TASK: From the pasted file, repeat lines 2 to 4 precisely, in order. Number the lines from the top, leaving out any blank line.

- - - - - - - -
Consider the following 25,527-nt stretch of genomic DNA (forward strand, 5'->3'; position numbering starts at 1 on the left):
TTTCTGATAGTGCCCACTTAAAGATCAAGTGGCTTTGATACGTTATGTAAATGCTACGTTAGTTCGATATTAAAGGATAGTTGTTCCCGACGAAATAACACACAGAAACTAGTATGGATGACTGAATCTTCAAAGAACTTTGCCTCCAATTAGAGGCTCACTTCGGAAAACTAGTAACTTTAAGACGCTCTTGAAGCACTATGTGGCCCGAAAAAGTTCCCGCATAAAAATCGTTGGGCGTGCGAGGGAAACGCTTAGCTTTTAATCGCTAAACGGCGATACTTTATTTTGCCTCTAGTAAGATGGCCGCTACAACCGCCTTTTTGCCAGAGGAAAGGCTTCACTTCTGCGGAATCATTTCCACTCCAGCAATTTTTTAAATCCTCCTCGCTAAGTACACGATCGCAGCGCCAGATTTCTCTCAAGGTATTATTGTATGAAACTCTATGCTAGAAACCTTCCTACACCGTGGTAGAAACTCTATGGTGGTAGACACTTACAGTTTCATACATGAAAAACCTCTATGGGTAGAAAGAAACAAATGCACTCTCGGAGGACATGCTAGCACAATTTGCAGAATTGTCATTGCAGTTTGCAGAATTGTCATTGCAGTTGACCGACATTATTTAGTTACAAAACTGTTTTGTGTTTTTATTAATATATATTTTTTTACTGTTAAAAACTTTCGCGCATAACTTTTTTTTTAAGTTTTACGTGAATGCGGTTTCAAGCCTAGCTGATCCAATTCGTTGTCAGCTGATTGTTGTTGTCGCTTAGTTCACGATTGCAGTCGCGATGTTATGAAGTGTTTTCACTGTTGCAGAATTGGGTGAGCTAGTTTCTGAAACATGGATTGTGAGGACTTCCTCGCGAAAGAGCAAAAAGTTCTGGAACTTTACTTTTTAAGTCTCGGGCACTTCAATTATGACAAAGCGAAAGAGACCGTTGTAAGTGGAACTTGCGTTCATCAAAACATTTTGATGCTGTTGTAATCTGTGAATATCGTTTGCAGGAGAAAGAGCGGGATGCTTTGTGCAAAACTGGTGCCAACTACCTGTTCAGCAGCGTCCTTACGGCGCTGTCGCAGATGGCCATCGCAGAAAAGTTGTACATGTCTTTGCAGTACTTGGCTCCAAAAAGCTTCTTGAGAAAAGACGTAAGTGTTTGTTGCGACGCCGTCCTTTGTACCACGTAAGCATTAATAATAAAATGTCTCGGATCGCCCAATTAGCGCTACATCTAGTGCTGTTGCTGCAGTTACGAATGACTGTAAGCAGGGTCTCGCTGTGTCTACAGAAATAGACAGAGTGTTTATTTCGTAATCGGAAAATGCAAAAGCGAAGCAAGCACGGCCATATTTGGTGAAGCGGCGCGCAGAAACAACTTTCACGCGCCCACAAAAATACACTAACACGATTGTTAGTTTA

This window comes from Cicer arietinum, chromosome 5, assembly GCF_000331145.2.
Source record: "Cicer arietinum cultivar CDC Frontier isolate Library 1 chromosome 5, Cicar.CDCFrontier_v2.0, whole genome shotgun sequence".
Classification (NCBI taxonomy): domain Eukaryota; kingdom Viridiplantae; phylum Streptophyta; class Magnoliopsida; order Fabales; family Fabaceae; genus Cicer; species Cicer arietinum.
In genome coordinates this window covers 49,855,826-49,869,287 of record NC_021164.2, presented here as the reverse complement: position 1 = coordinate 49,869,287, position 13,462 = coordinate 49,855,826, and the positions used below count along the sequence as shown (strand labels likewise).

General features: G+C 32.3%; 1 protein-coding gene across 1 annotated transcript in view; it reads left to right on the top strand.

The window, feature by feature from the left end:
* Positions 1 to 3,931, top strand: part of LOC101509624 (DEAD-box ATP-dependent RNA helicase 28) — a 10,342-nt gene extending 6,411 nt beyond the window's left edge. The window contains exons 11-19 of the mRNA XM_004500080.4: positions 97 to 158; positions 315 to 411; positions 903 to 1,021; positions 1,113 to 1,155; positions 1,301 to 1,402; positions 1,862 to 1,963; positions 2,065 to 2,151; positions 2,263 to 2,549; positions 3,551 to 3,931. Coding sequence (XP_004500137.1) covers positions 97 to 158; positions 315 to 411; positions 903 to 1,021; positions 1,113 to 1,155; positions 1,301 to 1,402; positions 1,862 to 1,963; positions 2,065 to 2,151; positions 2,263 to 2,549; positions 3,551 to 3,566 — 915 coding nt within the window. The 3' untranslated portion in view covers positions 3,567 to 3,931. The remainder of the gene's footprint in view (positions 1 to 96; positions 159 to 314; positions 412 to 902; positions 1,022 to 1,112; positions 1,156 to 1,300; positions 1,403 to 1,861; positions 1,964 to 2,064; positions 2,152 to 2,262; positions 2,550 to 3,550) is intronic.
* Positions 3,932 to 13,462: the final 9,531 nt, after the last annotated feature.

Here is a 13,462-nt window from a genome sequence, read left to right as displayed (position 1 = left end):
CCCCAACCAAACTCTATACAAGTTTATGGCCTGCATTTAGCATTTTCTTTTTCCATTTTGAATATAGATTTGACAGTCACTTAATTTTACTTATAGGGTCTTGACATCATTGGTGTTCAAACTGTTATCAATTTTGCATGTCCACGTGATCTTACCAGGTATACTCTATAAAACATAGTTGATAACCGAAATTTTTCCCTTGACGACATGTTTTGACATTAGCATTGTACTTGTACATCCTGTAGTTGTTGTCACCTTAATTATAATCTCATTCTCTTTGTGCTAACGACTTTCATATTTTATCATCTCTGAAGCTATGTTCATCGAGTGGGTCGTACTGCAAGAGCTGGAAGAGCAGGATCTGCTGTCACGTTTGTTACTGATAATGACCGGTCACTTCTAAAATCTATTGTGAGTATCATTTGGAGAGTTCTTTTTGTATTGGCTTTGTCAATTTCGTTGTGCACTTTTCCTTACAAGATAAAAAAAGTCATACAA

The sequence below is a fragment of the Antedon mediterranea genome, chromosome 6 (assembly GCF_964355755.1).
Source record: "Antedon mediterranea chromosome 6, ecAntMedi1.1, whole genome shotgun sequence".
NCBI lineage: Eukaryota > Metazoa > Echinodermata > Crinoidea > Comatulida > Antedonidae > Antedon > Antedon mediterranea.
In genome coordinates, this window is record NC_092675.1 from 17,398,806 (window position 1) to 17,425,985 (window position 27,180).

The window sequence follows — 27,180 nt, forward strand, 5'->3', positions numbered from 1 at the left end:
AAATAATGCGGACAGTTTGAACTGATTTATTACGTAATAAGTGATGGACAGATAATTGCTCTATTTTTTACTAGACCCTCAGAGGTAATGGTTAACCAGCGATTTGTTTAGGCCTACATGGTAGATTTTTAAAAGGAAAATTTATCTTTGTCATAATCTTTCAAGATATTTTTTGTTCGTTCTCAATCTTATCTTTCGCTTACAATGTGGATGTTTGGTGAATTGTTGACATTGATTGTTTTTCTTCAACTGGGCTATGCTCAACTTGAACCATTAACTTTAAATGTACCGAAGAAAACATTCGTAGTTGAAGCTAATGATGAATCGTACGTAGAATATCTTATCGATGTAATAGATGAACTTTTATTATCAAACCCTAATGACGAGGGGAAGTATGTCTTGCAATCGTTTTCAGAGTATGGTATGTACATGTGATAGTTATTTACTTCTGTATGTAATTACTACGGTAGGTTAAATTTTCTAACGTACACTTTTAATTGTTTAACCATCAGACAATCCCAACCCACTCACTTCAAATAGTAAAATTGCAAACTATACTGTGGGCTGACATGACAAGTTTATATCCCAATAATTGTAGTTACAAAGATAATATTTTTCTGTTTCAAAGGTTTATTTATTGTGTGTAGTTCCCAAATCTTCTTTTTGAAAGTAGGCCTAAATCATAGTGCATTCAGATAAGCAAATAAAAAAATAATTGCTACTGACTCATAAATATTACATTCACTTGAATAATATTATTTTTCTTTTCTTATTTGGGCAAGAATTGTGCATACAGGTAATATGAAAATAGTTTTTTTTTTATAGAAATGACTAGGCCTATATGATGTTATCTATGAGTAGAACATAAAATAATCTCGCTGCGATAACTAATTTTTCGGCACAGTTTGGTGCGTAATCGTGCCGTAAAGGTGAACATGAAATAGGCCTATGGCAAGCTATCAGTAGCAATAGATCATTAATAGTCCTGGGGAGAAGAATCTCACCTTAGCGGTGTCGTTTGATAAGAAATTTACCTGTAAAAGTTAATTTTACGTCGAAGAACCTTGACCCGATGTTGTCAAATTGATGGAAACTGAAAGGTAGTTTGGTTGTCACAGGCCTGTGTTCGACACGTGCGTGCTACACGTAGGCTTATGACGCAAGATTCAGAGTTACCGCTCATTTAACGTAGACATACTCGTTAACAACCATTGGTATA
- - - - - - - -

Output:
TTTCTGATAGTGCCCACTTAAAGATCAAGTGGCTTTGATACGTTATGTAAATGCTACGTTAGTTCGATATTAAAGGATAGTTGTTCCCGACGAAATAACACACAGAAACTAGTATGGATGACTGAATCTTCAAAGAACTTTGCCTCCAATTAGAGGCTCACTTCGGAAAACTAGTAACTTTAAGACGCTCTTGAAGCACTATGTGGCCCGAAAAAGTTCCCGCATAAAAATCGTTGGGCGTGCGAGGGAAACGCTTAGCTTTTAATCGCTAAACGGCGATACTTTATTTTGCCTCTAGTAAGATGGCCGCTACAACCGCCTTTTTGCCAGAGGAAAGGCTTCACTTCTGCGGAATCATTTCCACTCCAGCAATTTTTTAAATCCTCCTCGCTAAGTACACGATCGCAGCGCCAGATTTCTCTCAAGGTATTATTGTATGAAACTCTATGCTAGAAACCTTCCTACACCGTGGTAGAAACTCTATGGTGGTAGACACTTACAGTTTCATACATGAAAAACCTCTATGGGTAGAAAGAAACAAATGCACTCTCGGAGGACATGCTAGCACAATTTGCAGAATTGTCATTGCAGTTTGCAGAATTGTCATTGCAGTTGACCGACATTATTTAGTTACAAAACTGTTTTGTGTTTTTATTAATATATATTTTTTTACTGTTAAAAACTTTCGCGCATAACTTTTTTTTTAAGTTTTACGTGAATGCGGTTTCAAGCCTAGCTGATCCAATTCGTTGTCAGCTGATTGTTGTTGTCGCTTAGTTCACGATTGCAGTCGCGATGTTATGAAGTGTTTTCACTGTTGCAGAATTGGGTGAGCTAGTTTCTGAAACATGGATTGTGAGGACTTCCTCGCGAAAGAGCAAAAAGTTCTGGAACTTTACTTTTTAAGTCTCGGGCACTTCAATTATGACAAAGCGAAAGAGACCGTTGTAAGTGGAACTTGCGTTCATCAAAACATTTTGATGCTGTTGTAATCTGTGAATATCGTTTGCAGGAGAAAGAGCGGGATGCTTTGTGCAAAACTGGTGCCAACTACCTGTTCAGCAGCGTCCTTACGGCGCTGTCGCAGATGGCCATCGCAGAAAAGTTGTACATGTCTTTGCAGTACTTGGCTCCAAAAAGCTTCTTGAGAAAAGACGTAAGTGTTTGTTGCGACGCCGTCCTTTGTACCACGTAAGCATTAATAATAAAATGTCTCGGATCGCCCAATTAGCGCTACATCTAGTGCTGTTGCTGCAGTTACGAATGACTGTAAGCAGGGTCTCGCTGTGTCTACAGAAATAGACAGAGTGTTTATTTCGTAATCGGAAAATGCAAAAGCGAAGCAAGCACGGCCATATTTGGTGAAGCGGCGCGCAGAAACAACTTTCACGCGCCCACAAAAATACACTAACACGATTGTTAGTTTA

This window comes from Cicer arietinum, chromosome 5, assembly GCF_000331145.2.
Source record: "Cicer arietinum cultivar CDC Frontier isolate Library 1 chromosome 5, Cicar.CDCFrontier_v2.0, whole genome shotgun sequence".